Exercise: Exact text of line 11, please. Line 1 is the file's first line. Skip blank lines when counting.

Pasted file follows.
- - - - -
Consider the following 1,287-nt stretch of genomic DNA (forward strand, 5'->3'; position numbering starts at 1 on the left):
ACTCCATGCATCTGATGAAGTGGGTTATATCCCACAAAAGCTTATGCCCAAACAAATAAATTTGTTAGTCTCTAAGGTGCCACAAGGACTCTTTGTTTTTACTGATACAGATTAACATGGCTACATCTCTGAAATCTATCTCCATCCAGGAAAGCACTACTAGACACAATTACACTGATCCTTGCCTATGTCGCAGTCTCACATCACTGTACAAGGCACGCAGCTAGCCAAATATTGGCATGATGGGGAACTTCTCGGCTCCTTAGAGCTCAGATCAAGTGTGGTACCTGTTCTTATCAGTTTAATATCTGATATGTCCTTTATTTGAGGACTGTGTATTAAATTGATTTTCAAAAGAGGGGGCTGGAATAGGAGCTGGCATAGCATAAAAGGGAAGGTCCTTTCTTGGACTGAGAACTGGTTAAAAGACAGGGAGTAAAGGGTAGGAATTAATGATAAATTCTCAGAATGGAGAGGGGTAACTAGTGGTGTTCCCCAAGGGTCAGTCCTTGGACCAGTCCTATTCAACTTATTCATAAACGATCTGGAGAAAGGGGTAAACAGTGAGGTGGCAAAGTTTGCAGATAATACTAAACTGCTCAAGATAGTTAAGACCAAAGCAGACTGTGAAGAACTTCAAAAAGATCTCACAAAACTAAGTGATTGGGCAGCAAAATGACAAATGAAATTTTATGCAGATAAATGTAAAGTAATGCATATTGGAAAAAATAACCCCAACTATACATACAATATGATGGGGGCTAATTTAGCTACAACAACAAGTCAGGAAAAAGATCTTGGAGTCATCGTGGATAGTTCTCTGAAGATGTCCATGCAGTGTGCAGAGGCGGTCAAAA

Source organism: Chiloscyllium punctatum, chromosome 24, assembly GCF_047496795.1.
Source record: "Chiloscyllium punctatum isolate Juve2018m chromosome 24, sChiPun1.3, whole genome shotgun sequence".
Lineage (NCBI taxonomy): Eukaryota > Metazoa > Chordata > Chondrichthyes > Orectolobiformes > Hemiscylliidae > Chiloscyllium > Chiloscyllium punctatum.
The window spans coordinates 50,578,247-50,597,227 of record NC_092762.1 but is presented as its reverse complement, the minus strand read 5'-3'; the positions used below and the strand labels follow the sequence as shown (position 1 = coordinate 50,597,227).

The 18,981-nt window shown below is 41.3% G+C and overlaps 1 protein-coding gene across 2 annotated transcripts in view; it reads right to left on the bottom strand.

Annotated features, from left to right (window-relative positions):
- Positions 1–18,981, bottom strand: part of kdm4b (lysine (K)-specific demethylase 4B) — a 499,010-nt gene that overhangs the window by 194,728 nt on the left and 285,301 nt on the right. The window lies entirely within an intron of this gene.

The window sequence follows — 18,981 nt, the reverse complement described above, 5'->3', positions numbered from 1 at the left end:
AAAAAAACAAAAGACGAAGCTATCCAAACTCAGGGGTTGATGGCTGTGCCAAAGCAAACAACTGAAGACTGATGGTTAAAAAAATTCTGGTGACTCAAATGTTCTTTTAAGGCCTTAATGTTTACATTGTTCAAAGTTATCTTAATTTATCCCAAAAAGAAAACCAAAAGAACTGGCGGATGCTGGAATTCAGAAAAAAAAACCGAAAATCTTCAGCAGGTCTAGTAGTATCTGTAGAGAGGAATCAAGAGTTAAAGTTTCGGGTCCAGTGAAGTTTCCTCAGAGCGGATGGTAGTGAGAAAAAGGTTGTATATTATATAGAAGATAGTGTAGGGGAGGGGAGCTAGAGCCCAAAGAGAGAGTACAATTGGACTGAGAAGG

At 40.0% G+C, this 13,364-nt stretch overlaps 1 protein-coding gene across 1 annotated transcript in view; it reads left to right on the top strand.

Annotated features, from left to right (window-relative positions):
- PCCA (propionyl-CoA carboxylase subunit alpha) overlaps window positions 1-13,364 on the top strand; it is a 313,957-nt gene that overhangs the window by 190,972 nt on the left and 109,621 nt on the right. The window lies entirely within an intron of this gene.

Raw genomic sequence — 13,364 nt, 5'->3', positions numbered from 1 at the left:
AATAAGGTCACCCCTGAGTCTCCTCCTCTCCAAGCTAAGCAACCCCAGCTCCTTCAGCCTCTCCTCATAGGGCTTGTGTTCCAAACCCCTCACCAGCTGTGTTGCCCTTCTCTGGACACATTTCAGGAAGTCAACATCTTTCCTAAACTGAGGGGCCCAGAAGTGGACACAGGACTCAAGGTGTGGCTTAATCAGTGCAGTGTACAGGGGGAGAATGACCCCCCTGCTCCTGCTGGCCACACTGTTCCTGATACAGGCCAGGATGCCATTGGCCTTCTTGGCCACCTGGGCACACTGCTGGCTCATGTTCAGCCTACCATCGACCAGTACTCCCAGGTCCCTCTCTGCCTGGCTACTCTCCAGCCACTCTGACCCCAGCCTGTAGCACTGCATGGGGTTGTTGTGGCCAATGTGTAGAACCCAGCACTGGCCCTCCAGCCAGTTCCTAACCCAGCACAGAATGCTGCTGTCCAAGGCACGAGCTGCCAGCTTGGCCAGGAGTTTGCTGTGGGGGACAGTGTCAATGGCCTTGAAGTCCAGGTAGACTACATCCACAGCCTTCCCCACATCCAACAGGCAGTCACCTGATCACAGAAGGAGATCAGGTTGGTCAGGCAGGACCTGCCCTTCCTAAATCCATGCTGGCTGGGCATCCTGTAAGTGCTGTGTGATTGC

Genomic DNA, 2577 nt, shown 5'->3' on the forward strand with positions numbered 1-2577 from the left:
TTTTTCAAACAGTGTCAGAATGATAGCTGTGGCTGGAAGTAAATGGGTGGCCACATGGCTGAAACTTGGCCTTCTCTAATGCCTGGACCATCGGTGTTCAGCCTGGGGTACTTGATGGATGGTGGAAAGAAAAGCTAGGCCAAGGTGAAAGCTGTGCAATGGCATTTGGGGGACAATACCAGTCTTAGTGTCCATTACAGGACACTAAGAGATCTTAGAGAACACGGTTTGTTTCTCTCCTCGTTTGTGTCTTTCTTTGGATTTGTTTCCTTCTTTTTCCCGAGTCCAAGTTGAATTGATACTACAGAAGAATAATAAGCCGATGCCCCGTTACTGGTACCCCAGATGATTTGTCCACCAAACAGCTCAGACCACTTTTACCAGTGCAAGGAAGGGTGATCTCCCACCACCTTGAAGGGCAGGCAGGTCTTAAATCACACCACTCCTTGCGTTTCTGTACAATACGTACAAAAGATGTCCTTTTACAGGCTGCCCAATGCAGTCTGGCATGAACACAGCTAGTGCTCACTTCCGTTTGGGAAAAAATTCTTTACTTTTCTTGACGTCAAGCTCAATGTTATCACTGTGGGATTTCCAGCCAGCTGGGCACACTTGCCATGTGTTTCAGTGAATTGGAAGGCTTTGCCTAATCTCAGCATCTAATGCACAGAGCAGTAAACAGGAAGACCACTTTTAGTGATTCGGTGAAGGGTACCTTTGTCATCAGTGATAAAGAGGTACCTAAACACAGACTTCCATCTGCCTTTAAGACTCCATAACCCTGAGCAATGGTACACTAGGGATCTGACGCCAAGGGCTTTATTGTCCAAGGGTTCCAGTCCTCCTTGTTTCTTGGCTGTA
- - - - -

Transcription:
AAAAAAACAAAAGACGAAGCTATCCAAACTCAGGGGTTGATGGCTGTGCCAAAGCAAACAACTGAAGACTGATGGTTAAAAAAATTCTGGTGACTCAAATGTTCTTTTAAGGCCTTAATGTTTACATTGTTCAAAGTTATCTTAATTTATCCCAAAAAGAAAACCAAAAGAACTGGCGGATGCTGGAATTCAGAAAAAAAAACCGAAAATCTTCAGCAGGTCTAGTAGTATCTGTAGAGAGGAATCAAGAGTTAAAGTTTCGGGTCCAGTGAAGTTTCCTCAGAGCGGATGGTAGTGAGAAAAAGGTTGTATATTATATAGAAGATAGTGTAGGGGAGGGGAGCTAGAGCCCAAAGAGAGAGTACAATTGGACTGAGAAGG